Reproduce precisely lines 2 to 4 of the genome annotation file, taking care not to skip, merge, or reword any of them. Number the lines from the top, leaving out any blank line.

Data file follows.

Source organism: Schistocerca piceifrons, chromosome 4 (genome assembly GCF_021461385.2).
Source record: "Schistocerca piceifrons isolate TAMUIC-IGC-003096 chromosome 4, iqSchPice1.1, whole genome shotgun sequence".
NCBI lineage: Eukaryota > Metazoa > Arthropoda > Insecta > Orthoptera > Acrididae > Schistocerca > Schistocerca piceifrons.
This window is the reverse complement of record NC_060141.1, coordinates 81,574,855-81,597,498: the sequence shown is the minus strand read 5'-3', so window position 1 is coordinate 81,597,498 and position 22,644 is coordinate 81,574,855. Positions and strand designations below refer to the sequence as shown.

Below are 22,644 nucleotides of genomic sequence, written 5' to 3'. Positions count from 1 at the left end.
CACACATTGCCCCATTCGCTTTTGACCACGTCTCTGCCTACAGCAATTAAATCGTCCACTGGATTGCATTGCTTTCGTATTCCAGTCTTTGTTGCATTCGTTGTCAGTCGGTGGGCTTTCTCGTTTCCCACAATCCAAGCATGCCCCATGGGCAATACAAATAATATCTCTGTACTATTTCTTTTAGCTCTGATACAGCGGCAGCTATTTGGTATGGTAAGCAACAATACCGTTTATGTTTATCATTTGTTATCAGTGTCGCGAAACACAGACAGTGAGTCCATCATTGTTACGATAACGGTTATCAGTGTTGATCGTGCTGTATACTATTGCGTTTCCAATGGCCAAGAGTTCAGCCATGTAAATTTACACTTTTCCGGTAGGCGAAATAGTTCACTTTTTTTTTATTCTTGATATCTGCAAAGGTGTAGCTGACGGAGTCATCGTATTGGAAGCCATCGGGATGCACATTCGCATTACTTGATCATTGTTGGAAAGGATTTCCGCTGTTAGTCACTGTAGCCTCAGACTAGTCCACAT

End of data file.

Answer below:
Source record: "Schistocerca piceifrons isolate TAMUIC-IGC-003096 chromosome 4, iqSchPice1.1, whole genome shotgun sequence".
NCBI lineage: Eukaryota > Metazoa > Arthropoda > Insecta > Orthoptera > Acrididae > Schistocerca > Schistocerca piceifrons.
This window is the reverse complement of record NC_060141.1, coordinates 81,574,855-81,597,498: the sequence shown is the minus strand read 5'-3', so window position 1 is coordinate 81,597,498 and position 22,644 is coordinate 81,574,855. Positions and strand designations below refer to the sequence as shown.